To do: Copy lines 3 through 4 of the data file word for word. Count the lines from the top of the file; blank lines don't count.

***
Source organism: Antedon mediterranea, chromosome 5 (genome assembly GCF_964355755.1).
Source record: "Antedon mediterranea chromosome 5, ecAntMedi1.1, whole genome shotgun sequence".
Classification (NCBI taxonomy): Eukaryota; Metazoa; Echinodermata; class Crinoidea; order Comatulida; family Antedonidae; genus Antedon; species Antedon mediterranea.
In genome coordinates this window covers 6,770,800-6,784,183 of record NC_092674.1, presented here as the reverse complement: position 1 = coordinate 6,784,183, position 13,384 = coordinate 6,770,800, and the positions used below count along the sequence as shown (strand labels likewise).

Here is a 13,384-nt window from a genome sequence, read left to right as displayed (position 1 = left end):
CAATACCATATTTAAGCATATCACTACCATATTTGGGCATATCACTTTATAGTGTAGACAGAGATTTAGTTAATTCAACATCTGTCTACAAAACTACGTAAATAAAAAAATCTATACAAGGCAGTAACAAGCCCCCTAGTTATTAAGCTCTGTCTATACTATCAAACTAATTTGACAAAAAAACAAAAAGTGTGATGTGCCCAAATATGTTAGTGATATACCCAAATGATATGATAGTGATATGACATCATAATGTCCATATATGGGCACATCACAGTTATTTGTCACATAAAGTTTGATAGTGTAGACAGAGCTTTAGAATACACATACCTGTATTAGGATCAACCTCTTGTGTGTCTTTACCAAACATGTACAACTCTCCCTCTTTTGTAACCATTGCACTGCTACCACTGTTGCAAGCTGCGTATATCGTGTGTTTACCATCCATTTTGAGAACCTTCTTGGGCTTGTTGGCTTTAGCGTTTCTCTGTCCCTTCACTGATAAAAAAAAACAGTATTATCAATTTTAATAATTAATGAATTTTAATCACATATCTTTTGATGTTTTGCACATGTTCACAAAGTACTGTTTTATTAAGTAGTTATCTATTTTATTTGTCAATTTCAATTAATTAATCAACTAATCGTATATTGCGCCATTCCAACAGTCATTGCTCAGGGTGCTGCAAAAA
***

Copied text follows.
Classification (NCBI taxonomy): Eukaryota; Metazoa; Echinodermata; class Crinoidea; order Comatulida; family Antedonidae; genus Antedon; species Antedon mediterranea.
In genome coordinates this window covers 6,770,800-6,784,183 of record NC_092674.1, presented here as the reverse complement: position 1 = coordinate 6,784,183, position 13,384 = coordinate 6,770,800, and the positions used below count along the sequence as shown (strand labels likewise).